Cities have to clean up their water for discharge because that water goes downstream for the next city’s use. In Mankato, Minnesota, collaboration is making treated wastewater a resource.

The city generates about 7 million gallons per day of wastewater. Some of that is from the city of Mankato. We also treat the wastewater for other municipalities.

(narrator) The city of Mankato was looking for a way to finance improvements to its wastewater treatment to meet environmental regulations. Calpine, an electric utility, was looking for a source of cooling water. (Mary Fralish) Several years ago, Calpine located Mankato as an area where they wanted to build a power plant. Their potential sources of water included the Minnesota River, the Mount Simon aquifer. The biggest need for us was to have a source, not groundwater, that we can actually use for our cooling needs here at the plant.

(narrator) Mankato’s treated wastewater could be that source.

Aware of the need for improvements to the wastewater treatment plant, Calpine partnered with the city of Mankato by financing the cost of the improvement in exchange for a supply of cooling water. (David Jacobs) We could have built a station a quarter-mile from the Minnesota River. However with the needs of the city, we decided it would be make good sense to invest in that project in order to bring us a water source because this is a good fit for us. We bring the water from the city down the pipeline into the cooling tower itself.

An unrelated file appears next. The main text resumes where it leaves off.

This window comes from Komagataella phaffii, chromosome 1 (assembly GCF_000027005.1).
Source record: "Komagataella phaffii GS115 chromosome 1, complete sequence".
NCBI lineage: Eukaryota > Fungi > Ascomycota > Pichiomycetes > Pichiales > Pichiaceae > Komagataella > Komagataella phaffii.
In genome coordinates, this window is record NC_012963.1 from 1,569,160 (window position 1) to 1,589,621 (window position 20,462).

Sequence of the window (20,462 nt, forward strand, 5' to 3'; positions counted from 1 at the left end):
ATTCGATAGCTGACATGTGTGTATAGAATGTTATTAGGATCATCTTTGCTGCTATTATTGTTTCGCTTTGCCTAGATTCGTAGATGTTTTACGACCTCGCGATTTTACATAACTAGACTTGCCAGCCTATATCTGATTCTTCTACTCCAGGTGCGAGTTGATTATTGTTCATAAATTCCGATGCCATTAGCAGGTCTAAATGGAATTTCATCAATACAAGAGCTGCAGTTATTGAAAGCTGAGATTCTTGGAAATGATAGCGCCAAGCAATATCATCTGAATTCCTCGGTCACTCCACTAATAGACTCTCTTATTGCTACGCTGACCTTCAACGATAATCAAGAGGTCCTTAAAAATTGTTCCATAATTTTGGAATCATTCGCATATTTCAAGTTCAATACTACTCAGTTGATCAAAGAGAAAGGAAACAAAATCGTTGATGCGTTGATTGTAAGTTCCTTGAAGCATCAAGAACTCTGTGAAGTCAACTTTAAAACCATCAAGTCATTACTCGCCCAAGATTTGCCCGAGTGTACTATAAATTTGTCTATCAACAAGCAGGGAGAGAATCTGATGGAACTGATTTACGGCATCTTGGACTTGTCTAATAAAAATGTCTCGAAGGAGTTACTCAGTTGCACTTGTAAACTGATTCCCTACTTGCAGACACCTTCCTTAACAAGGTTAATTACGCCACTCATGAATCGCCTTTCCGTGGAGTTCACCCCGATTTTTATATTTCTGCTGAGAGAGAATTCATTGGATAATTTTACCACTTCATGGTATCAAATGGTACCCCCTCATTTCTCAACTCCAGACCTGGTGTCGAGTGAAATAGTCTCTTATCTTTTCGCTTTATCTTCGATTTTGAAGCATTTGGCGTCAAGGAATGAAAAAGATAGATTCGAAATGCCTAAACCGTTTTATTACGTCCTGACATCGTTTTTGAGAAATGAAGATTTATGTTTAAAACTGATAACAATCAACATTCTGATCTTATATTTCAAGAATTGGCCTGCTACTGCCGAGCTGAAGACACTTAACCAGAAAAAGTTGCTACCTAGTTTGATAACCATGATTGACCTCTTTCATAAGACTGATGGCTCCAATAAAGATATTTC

Then once we are done with the cycle of cooling tower, we’ll send back about 150 to 300 gallons a minute to the city. It goes to their discharge pond, their discharge basin, and it’s either blended into their process or discharged straight to the river. (Mary Fralish) Out of our 7 million gallons of wastewater that we generate each day, the Calpine power plants is taking about 1 million of those currently. They didn’t have to get any further regulations for taking water out of the Minnesota River or discharging it. The benefit to the environment is that we are reusing that water rather than taking it out of our Mount Simon aquifer.

(narrator) Mankato is just one example of how sharing water between consumers can reduce the demand for more water. The city of Los Angeles has struggled to meet demand for more than a century, going farther and farther afield to get water for its ever-growing population. Today, reuse and conservation are helping the city make better use of the water it already has. The Departmental of Water and Power serves the entire population of the city of Los Angeles, just over 4 million people. LA gets its water from 4 primary sources.

Over 85% is imported. That’s from 3 sources, from the Colorado River, from the eastern Sierra, and from the western side of the Sierra’s through the Bay Delta area. The remaining water is groundwater from the city of LA (narrator) Years ago, the city tapped the last available sources of fresh water. Now, Los Angeles is starting to squeeze more use from the water it has. Instead of discharging millions of gallons of treated wastewater to the ocean, Los Angeles is recycling it for new uses.

We take the tertiary treated water from one of the Bureau of Sanitation wastewater treatment plants, and we then pump it for irrigation or industrial uses such as cooling towers.

We currently recycle just over 1% of the water used in the city of LA. (narrator) Conservation and recycling have held the line on water use. (Jim Yannotta) Even though LA increased in population by over 1 million people we still use the same amount of water that we did as of about 20 years ago. (narrator) Las Vegas– casinos and resorts, fountains and golf courses.

In the 1920s, the Las Vegas valley was a desert with a few thousand hardy souls. Now, it’s home to millions. An oasis based on water stewardship. (Doug Bennett) Through the 1980s, the growth was explosive here. One of the biggest challenges is, how to we meet the continued growth of this community?